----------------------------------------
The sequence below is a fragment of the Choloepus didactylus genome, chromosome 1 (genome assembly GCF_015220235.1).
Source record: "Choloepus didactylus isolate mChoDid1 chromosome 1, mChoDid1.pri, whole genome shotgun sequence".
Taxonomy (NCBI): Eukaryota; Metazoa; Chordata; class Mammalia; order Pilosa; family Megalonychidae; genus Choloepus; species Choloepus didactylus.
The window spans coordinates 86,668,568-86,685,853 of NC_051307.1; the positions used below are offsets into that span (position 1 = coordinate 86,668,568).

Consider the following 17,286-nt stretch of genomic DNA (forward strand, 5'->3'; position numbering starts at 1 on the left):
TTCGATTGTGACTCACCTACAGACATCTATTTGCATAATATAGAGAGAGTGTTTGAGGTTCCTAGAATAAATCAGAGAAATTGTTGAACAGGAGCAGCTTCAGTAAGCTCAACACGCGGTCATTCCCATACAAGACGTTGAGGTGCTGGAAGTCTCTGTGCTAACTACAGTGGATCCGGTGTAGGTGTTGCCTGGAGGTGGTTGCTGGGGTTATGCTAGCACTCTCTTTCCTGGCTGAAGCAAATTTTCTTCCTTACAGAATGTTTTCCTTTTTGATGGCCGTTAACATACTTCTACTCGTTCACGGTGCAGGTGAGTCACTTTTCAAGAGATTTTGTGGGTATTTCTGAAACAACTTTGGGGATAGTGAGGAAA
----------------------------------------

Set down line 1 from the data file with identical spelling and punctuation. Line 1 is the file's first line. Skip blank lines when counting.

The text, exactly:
The sequence below is a fragment of the Choloepus didactylus genome, chromosome 1 (genome assembly GCF_015220235.1).